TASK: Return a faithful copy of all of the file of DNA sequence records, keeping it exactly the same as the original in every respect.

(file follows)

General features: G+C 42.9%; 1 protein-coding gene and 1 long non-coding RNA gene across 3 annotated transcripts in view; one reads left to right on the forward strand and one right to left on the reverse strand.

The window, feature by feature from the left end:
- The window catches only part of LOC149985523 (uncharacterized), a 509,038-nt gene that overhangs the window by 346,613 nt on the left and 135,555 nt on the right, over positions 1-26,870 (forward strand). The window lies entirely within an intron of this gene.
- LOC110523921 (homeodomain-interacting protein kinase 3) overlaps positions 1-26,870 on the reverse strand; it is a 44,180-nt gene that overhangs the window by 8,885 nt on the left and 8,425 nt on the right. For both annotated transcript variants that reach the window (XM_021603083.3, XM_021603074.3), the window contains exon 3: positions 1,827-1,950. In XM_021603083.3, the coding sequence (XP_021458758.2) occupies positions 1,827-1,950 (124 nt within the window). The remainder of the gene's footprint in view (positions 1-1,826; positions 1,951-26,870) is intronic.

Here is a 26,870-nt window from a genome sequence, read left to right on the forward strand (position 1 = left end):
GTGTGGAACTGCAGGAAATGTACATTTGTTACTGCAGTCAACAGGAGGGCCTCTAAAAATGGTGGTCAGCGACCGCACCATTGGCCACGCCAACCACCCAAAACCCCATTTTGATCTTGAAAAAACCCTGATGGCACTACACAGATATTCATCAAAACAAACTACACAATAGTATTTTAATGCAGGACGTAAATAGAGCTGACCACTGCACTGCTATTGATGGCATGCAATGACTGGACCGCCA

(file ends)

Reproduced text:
General features: G+C 42.9%; 1 protein-coding gene and 1 long non-coding RNA gene across 3 annotated transcripts in view; one reads left to right on the forward strand and one right to left on the reverse strand.

The window, feature by feature from the left end:
- The window catches only part of LOC149985523 (uncharacterized), a 509,038-nt gene that overhangs the window by 346,613 nt on the left and 135,555 nt on the right, over positions 1-26,870 (forward strand). The window lies entirely within an intron of this gene.
- LOC110523921 (homeodomain-interacting protein kinase 3) overlaps positions 1-26,870 on the reverse strand; it is a 44,180-nt gene that overhangs the window by 8,885 nt on the left and 8,425 nt on the right. For both annotated transcript variants that reach the window (XM_021603083.3, XM_021603074.3), the window contains exon 3: positions 1,827-1,950. In XM_021603083.3, the coding sequence (XP_021458758.2) occupies positions 1,827-1,950 (124 nt within the window). The remainder of the gene's footprint in view (positions 1-1,826; positions 1,951-26,870) is intronic.

Here is a 26,870-nt window from a genome sequence, read left to right on the forward strand (position 1 = left end):
GTGTGGAACTGCAGGAAATGTACATTTGTTACTGCAGTCAACAGGAGGGCCTCTAAAAATGGTGGTCAGCGACCGCACCATTGGCCACGCCAACCACCCAAAACCCCATTTTGATCTTGAAAAAACCCTGATGGCACTACACAGATATTCATCAAAACAAACTACACAATAGTATTTTAATGCAGGACGTAAATAGAGCTGACCACTGCACTGCTATTGATGGCATGCAATGACTGGACCGCCA